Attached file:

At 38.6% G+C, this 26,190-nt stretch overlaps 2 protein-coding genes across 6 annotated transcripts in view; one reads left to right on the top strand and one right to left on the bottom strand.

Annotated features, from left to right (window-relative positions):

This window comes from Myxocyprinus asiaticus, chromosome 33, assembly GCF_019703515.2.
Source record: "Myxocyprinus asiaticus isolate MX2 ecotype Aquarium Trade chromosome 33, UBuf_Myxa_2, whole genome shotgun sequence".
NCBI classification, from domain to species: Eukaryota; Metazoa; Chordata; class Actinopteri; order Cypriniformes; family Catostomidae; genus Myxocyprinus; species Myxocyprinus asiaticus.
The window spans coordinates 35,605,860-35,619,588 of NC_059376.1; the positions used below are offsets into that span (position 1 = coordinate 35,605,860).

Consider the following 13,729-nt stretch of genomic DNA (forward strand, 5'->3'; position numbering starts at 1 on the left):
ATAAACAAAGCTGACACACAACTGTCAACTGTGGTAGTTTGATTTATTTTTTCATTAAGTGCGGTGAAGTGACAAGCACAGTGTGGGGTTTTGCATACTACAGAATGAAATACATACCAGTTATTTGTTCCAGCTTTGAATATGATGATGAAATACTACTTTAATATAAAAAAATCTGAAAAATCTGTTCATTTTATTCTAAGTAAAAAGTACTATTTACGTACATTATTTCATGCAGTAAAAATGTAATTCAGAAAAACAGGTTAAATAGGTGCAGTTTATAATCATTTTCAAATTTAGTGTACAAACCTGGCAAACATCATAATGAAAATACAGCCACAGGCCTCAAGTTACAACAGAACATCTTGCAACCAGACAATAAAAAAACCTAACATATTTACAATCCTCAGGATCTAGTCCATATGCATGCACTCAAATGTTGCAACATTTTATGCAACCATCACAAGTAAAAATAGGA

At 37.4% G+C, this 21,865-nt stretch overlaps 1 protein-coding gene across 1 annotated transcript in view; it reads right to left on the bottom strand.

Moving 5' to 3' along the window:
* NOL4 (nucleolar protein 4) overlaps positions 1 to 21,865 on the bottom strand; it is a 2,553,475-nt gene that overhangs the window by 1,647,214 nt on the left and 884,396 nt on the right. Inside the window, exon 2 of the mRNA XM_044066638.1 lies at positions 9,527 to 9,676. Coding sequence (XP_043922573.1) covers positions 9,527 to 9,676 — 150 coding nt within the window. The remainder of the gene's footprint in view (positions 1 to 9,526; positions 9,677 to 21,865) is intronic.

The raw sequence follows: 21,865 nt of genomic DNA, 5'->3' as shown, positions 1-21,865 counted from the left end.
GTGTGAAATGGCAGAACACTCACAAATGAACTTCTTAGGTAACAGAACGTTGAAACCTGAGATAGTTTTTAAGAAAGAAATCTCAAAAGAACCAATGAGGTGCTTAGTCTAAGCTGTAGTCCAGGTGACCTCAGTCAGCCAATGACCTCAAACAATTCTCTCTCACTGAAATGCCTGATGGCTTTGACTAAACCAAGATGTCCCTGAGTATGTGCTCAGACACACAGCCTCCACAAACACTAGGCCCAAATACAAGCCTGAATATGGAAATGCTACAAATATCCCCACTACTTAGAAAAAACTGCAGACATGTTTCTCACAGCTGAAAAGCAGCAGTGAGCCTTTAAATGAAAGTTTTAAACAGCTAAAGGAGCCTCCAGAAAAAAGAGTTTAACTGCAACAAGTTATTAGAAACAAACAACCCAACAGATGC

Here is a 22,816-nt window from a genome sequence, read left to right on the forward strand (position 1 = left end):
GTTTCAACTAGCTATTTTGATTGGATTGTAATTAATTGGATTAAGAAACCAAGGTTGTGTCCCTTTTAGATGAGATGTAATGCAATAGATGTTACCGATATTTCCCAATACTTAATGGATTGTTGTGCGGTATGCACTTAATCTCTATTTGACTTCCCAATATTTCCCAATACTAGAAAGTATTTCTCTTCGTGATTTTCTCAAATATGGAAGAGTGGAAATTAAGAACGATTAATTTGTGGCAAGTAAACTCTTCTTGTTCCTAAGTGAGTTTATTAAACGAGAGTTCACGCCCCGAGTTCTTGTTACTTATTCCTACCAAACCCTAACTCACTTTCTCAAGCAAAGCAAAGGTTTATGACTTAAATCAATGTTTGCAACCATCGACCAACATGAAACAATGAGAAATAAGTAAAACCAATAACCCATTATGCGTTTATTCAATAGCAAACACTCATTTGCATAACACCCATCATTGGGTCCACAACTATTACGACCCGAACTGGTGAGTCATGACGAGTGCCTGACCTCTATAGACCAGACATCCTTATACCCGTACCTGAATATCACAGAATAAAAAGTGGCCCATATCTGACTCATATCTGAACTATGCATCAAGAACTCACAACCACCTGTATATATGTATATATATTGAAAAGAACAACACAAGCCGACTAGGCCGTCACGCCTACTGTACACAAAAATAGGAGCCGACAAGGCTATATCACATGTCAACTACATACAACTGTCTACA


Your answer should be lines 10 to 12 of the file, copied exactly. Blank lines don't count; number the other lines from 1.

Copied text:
Moving 5' to 3' along the window:
* NOL4 (nucleolar protein 4) overlaps positions 1 to 21,865 on the bottom strand; it is a 2,553,475-nt gene that overhangs the window by 1,647,214 nt on the left and 884,396 nt on the right. Inside the window, exon 2 of the mRNA XM_044066638.1 lies at positions 9,527 to 9,676. Coding sequence (XP_043922573.1) covers positions 9,527 to 9,676 — 150 coding nt within the window. The remainder of the gene's footprint in view (positions 1 to 9,526; positions 9,677 to 21,865) is intronic.

The raw sequence follows: 21,865 nt of genomic DNA, 5'->3' as shown, positions 1-21,865 counted from the left end.